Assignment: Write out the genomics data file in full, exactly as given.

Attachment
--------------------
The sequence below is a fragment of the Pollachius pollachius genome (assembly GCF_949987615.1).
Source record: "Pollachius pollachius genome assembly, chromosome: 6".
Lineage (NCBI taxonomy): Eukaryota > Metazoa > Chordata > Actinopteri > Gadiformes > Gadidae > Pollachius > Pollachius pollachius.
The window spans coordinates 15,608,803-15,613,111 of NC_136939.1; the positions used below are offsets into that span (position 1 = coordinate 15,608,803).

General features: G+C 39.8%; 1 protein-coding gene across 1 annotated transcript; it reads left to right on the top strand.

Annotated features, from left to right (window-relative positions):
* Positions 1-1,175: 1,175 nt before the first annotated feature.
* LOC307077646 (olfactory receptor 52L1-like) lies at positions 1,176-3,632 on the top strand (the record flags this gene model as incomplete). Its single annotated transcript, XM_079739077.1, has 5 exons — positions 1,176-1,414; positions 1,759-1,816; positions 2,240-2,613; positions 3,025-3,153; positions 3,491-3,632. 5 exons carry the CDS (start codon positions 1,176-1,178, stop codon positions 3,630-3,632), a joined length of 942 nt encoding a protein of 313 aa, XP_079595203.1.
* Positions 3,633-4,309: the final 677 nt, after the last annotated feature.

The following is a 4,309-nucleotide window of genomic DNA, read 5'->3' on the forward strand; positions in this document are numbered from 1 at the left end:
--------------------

The sequence below is a fragment of the Pollachius pollachius genome (assembly GCF_949987615.1).
Source record: "Pollachius pollachius genome assembly, chromosome: 6".
Lineage (NCBI taxonomy): Eukaryota > Metazoa > Chordata > Actinopteri > Gadiformes > Gadidae > Pollachius > Pollachius pollachius.
The window spans coordinates 15,608,803-15,613,111 of NC_136939.1; the positions used below are offsets into that span (position 1 = coordinate 15,608,803).

General features: G+C 39.8%; 1 protein-coding gene across 1 annotated transcript; it reads left to right on the top strand.

Annotated features, from left to right (window-relative positions):
* Positions 1-1,175: 1,175 nt before the first annotated feature.
* LOC307077646 (olfactory receptor 52L1-like) lies at positions 1,176-3,632 on the top strand (the record flags this gene model as incomplete). Its single annotated transcript, XM_079739077.1, has 5 exons — positions 1,176-1,414; positions 1,759-1,816; positions 2,240-2,613; positions 3,025-3,153; positions 3,491-3,632. 5 exons carry the CDS (start codon positions 1,176-1,178, stop codon positions 3,630-3,632), a joined length of 942 nt encoding a protein of 313 aa, XP_079595203.1.
* Positions 3,633-4,309: the final 677 nt, after the last annotated feature.

The following is a 4,309-nucleotide window of genomic DNA, read 5'->3' on the forward strand; positions in this document are numbered from 1 at the left end: